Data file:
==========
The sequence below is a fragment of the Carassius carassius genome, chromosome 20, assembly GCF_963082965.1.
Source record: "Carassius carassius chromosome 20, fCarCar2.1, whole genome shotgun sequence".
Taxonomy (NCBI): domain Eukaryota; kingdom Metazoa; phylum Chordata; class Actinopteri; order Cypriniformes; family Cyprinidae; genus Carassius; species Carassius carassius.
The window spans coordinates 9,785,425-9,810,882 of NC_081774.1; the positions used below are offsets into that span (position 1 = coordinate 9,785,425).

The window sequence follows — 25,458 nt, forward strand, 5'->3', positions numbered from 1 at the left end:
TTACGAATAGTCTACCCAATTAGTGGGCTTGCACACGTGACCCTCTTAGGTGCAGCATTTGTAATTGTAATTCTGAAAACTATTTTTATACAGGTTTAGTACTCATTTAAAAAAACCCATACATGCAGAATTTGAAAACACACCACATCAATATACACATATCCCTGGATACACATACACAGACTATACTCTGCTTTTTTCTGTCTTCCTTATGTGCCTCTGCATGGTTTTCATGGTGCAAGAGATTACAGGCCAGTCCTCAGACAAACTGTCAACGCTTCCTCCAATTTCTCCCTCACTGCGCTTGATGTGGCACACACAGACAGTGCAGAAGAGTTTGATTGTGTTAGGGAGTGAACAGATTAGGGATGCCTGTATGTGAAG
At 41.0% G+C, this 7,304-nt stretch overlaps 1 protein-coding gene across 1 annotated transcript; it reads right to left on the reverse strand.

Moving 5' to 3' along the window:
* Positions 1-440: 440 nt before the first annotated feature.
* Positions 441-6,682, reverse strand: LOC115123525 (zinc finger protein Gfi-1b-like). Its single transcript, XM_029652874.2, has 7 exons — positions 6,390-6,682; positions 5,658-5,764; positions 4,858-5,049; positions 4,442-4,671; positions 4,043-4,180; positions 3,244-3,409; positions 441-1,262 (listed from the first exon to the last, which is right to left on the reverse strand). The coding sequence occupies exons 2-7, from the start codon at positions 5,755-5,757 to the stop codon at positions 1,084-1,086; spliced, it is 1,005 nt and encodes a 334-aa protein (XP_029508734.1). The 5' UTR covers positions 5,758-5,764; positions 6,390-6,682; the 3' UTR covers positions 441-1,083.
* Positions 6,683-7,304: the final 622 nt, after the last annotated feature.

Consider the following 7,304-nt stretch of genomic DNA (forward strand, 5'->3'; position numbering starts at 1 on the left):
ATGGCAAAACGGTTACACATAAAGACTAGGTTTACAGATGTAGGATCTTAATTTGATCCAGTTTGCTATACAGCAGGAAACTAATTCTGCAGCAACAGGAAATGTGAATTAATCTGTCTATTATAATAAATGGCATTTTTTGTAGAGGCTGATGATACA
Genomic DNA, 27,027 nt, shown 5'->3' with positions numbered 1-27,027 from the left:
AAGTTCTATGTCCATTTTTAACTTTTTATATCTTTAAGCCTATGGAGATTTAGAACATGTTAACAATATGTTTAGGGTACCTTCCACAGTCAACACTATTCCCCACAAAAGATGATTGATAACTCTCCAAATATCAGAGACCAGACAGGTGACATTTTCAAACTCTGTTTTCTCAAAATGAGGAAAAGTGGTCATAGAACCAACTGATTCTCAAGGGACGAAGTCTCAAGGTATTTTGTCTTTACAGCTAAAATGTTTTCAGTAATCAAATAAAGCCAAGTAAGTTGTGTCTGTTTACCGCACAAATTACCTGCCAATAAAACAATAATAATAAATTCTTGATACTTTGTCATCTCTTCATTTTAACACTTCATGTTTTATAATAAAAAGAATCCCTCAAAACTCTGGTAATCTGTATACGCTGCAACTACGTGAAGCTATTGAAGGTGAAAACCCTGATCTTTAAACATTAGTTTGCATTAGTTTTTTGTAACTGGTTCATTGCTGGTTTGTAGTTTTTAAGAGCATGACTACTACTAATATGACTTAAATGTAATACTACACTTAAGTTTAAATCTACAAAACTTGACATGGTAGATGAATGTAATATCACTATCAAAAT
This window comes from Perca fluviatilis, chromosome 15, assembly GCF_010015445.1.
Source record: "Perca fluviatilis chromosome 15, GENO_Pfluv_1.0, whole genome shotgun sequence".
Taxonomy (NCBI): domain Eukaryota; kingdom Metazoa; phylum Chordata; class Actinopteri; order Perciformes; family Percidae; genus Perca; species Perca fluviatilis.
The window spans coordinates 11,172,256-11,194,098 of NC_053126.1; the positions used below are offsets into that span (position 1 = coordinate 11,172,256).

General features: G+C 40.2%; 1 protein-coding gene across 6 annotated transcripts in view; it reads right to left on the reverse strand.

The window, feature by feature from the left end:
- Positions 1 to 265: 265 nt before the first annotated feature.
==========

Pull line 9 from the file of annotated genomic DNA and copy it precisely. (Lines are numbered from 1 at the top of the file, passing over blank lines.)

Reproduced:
* Positions 1-440: 440 nt before the first annotated feature.